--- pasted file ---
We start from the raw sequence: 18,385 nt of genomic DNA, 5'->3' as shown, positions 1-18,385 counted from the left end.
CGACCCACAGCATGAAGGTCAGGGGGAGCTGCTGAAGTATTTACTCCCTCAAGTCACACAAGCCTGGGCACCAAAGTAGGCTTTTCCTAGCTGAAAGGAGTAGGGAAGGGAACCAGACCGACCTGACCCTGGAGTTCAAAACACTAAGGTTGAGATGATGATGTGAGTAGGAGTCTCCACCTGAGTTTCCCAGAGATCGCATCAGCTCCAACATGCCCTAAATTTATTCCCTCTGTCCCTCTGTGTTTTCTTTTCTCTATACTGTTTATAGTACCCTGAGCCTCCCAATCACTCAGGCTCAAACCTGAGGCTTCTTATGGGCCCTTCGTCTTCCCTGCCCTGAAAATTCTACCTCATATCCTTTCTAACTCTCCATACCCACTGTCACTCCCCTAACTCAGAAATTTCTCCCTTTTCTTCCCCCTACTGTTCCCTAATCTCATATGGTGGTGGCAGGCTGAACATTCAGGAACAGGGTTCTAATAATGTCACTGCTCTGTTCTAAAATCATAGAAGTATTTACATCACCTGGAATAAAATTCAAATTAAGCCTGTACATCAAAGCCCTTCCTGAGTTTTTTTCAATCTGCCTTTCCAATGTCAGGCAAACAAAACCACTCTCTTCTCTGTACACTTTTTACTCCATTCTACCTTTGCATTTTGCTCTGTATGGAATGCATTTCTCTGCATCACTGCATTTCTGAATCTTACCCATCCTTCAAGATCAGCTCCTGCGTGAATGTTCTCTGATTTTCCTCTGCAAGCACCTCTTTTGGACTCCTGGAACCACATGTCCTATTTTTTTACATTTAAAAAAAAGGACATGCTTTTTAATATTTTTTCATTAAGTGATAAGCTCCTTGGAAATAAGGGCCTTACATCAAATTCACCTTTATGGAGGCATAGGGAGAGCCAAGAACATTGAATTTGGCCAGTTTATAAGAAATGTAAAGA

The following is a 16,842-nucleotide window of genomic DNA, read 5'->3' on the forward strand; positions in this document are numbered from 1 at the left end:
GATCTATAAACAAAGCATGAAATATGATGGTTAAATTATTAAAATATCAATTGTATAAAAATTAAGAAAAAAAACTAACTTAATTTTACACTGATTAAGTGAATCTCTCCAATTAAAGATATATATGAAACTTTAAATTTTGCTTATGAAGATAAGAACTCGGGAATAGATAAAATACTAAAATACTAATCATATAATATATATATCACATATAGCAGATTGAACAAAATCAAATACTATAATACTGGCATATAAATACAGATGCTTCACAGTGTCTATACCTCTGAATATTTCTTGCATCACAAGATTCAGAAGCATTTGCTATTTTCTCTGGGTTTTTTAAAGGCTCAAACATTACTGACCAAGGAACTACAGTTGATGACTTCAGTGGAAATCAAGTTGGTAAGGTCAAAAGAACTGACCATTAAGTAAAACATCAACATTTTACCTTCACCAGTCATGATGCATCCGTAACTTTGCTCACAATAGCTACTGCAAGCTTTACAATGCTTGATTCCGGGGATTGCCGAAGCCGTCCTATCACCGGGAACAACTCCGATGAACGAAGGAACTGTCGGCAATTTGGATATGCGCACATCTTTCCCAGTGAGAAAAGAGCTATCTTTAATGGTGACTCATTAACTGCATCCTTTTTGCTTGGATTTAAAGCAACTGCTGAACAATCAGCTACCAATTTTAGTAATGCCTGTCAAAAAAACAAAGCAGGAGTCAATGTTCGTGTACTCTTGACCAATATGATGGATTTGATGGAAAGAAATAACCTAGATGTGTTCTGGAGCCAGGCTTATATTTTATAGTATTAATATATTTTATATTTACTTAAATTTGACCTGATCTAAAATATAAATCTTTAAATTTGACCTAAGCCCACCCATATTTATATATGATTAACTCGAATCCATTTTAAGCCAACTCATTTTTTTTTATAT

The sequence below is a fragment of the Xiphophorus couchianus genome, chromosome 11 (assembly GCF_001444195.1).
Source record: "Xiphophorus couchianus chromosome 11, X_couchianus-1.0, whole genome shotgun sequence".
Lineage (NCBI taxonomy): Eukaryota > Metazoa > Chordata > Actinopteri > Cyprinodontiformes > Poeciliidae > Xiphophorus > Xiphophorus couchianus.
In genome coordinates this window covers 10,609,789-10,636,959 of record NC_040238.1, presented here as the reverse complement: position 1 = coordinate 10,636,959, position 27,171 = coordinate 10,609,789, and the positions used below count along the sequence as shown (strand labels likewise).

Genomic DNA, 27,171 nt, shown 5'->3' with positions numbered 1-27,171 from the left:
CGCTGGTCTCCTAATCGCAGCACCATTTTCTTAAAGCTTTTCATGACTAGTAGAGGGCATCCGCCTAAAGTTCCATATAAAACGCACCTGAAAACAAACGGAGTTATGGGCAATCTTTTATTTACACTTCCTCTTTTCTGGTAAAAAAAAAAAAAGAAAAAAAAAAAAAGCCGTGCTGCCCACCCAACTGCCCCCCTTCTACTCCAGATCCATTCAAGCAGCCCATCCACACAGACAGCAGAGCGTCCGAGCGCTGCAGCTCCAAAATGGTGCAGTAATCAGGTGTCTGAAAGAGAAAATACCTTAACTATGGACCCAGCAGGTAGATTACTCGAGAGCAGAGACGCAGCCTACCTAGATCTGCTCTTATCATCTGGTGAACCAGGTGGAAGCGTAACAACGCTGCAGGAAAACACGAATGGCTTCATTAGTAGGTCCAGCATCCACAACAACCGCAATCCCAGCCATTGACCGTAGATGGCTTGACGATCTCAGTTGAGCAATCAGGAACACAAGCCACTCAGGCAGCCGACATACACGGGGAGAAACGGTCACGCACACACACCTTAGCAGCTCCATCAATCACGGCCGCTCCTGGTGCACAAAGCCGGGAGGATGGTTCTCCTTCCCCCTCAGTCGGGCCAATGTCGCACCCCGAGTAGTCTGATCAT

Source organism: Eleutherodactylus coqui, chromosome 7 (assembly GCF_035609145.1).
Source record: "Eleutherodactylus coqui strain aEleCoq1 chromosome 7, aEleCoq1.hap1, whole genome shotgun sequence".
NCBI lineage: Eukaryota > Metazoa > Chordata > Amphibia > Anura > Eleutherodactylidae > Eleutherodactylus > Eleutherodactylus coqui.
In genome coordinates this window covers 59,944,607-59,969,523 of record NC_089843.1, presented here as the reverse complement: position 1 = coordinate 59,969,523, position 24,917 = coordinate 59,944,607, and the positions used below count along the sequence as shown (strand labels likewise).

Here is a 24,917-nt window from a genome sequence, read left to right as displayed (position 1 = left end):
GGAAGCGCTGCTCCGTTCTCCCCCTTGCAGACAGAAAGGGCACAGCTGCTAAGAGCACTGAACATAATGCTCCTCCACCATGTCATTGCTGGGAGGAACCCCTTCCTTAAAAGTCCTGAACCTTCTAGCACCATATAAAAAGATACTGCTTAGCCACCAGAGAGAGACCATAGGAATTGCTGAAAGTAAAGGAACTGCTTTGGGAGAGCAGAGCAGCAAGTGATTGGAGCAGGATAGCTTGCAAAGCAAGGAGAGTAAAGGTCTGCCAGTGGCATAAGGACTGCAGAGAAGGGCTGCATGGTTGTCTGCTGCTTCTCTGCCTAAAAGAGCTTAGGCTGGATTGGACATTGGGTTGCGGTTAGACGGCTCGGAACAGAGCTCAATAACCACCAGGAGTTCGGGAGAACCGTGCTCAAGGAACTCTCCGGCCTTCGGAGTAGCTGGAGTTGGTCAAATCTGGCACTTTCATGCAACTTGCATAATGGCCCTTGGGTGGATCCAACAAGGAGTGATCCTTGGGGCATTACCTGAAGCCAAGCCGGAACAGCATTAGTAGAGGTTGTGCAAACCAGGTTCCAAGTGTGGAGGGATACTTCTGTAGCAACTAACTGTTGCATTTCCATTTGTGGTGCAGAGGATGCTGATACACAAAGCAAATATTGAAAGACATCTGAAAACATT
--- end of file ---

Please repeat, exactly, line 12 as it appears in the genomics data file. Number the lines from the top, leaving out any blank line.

Source record: "Eleutherodactylus coqui strain aEleCoq1 chromosome 7, aEleCoq1.hap1, whole genome shotgun sequence".